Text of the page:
It's been years since Kyle Palmer was on the gold medal winning 4×200 metre relay team that took first place at the 2008 Beijing Olympics, and now FINA is finally issuing a reprimand for a failed drug test from two years ago that Palmer states she knew nothing about. They are giving her a warning as well, meaning if she is caught again she may face dire consequences and could be banned from competing in future Olympic games.
FINA claims that Palmer had tested positive for a masking agent. Masking agents are typically used to hide sports enhancing drugs that are banned from competitive competitions. While they don't have any physical enhancing properties themselves, masking drugs can be used to allow a person to pass a drug test even if they really are using performance enhancing substances. However, some tests will detect these types of agents, and it seems Palmer is being busted for it.
Kylie Palmer has denied that she used any of these types of drugs, and actually stated that she didn't even know that she had failed the drug test until it was brought to her attention earlier this year. She has accepted the punishment of a provisional suspension. This will prevent her from being able to compete in Russia's world championships next July, but she will still be allowed to compete in Rio's Olympic games.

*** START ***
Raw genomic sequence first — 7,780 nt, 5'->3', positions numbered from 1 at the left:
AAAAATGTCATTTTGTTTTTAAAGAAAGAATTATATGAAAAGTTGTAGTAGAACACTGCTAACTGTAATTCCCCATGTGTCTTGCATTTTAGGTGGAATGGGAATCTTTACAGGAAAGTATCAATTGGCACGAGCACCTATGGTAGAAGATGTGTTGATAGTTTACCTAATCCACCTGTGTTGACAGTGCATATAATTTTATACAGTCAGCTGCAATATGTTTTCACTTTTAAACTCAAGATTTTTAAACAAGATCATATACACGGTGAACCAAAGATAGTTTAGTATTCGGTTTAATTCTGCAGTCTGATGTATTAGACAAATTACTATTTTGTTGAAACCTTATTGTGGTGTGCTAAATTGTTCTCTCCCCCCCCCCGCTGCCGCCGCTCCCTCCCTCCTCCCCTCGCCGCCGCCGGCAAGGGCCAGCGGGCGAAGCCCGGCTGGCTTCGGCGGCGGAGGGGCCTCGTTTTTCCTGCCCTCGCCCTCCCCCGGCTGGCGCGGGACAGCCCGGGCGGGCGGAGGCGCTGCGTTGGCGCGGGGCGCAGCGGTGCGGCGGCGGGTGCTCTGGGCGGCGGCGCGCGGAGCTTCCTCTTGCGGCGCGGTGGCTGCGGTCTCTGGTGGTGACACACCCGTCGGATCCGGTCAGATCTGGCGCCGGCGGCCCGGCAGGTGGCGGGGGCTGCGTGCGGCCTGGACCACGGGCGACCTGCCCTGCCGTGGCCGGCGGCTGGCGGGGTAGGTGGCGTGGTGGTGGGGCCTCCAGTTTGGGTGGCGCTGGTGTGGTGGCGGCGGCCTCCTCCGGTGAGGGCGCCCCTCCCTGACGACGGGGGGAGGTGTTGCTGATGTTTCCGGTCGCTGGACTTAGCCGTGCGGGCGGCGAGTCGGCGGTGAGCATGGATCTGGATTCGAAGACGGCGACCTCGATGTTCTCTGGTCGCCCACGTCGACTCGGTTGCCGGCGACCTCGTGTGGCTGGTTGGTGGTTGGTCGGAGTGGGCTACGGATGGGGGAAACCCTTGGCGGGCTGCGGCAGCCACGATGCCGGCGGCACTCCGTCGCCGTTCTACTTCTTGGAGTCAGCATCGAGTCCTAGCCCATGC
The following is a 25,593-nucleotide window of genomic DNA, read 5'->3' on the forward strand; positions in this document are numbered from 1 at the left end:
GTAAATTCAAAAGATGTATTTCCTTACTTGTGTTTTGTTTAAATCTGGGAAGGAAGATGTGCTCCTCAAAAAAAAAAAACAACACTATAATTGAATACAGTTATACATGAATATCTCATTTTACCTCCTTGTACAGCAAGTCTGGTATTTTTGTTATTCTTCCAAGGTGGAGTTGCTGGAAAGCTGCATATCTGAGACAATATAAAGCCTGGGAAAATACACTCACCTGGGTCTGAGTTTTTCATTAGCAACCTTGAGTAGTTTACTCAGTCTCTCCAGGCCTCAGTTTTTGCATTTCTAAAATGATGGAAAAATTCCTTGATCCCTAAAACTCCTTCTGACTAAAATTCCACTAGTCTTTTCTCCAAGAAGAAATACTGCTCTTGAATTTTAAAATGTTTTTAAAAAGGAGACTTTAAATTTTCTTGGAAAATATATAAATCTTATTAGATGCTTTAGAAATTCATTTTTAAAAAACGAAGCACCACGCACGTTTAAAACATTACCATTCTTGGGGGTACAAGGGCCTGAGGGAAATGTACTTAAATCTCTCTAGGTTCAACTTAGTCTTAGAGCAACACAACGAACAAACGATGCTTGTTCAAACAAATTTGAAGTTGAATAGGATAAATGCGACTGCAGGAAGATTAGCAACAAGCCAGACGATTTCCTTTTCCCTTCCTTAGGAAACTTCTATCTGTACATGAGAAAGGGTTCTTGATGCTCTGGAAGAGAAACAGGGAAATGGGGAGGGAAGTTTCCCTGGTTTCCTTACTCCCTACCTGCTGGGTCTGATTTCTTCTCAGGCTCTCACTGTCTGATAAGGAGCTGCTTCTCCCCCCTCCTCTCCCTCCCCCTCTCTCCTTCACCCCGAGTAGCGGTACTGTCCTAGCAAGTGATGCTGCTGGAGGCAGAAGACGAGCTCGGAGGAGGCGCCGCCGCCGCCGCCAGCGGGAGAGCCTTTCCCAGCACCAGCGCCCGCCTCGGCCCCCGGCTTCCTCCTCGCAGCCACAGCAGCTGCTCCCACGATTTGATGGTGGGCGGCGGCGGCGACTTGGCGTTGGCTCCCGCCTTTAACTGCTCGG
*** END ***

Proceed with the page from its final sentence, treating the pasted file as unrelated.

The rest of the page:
Palmer has already withdrawn from the Australian relay team preparing for worlds after she was found to have a tiny amount of a disclosed substance that is banned from the games following a FINA test.
The reason it took so long for Palmer to find out about the results is because FINA had decided that they were not going to pursue the matter since the levels of the masking agent were very small and not enough to mask a substance. However, it was later forced to issue a violation once the World Anti-Doping Agency had taken the matter to court with an appeal back in February.
Swimming Australia released a report on the matter that talked about the various issues that have occurred for Palmer as a result of the belated decision.
“Swimming Australia's concern throughout the process was the two-year delay in informing the athlete of the positive test that occurred in 2013, and the issues that this created for Kylie Palmer throughout the process.”
The delay caused the punishment to be pushed back closer to the 2016 Olympics, which gives Palmer less room to compete and prepare for the games. If the issue had been taken care of two years ago, Kylie would have ample time to take her punishment and begin competing again leading up to the games. Now, she will face her suspension right up to the start of the Rio Olympics and won't have as much opportunity to competitively prepare.